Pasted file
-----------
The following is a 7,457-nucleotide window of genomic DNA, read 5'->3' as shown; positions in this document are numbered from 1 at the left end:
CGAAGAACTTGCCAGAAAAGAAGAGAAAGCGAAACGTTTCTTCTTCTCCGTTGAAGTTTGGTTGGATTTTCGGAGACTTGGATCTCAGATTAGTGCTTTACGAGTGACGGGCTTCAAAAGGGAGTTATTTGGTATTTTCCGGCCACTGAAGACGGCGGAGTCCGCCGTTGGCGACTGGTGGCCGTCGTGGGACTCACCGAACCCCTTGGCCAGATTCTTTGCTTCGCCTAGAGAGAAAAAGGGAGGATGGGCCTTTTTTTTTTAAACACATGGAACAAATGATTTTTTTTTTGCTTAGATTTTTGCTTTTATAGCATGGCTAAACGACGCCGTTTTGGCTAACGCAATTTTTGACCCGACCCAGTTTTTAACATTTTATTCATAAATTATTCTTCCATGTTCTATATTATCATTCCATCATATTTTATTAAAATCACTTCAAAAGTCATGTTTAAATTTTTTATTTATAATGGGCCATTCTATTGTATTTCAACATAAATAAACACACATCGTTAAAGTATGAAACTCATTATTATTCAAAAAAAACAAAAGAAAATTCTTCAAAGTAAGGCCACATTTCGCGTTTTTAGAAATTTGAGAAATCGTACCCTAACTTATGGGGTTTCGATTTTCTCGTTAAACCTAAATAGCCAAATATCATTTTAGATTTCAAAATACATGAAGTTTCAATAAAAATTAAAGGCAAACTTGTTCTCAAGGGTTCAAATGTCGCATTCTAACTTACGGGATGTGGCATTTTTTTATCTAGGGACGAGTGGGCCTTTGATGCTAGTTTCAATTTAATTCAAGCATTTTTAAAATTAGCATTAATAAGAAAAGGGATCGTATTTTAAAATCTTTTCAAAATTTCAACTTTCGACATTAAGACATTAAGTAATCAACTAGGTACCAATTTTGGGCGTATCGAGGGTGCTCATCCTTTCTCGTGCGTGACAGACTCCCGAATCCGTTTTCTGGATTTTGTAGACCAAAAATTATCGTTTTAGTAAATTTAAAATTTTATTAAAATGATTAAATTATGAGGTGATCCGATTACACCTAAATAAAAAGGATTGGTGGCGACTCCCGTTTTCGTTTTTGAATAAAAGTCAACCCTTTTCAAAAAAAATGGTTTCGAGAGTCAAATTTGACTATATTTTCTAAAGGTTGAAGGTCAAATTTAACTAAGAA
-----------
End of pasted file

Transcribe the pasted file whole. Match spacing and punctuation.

The following is a 7,457-nucleotide window of genomic DNA, read 5'->3' as shown; positions in this document are numbered from 1 at the left end:
CGAAGAACTTGCCAGAAAAGAAGAGAAAGCGAAACGTTTCTTCTTCTCCGTTGAAGTTTGGTTGGATTTTCGGAGACTTGGATCTCAGATTAGTGCTTTACGAGTGACGGGCTTCAAAAGGGAGTTATTTGGTATTTTCCGGCCACTGAAGACGGCGGAGTCCGCCGTTGGCGACTGGTGGCCGTCGTGGGACTCACCGAACCCCTTGGCCAGATTCTTTGCTTCGCCTAGAGAGAAAAAGGGAGGATGGGCCTTTTTTTTTTAAACACATGGAACAAATGATTTTTTTTTTGCTTAGATTTTTGCTTTTATAGCATGGCTAAACGACGCCGTTTTGGCTAACGCAATTTTTGACCCGACCCAGTTTTTAACATTTTATTCATAAATTATTCTTCCATGTTCTATATTATCATTCCATCATATTTTATTAAAATCACTTCAAAAGTCATGTTTAAATTTTTTATTTATAATGGGCCATTCTATTGTATTTCAACATAAATAAACACACATCGTTAAAGTATGAAACTCATTATTATTCAAAAAAAACAAAAGAAAATTCTTCAAAGTAAGGCCACATTTCGCGTTTTTAGAAATTTGAGAAATCGTACCCTAACTTATGGGGTTTCGATTTTCTCGTTAAACCTAAATAGCCAAATATCATTTTAGATTTCAAAATACATGAAGTTTCAATAAAAATTAAAGGCAAACTTGTTCTCAAGGGTTCAAATGTCGCATTCTAACTTACGGGATGTGGCATTTTTTTATCTAGGGACGAGTGGGCCTTTGATGCTAGTTTCAATTTAATTCAAGCATTTTTAAAATTAGCATTAATAAGAAAAGGGATCGTATTTTAAAATCTTTTCAAAATTTCAACTTTCGACATTAAGACATTAAGTAATCAACTAGGTACCAATTTTGGGCGTATCGAGGGTGCTCATCCTTTCTCGTGCGTGACAGACTCCCGAATCCGTTTTCTGGATTTTGTAGACCAAAAATTATCGTTTTAGTAAATTTAAAATTTTATTAAAATGATTAAATTATGAGGTGATCCGATTACACCTAAATAAAAAGGATTGGTGGCGACTCCCGTTTTCGTTTTTGAATAAAAGTCAACCCTTTTCAAAAAAAATGGTTTCGAGAGTCAAATTTGACTATATTTTCTAAAGGTTGAAGGTCAAATTTAACTAAGAA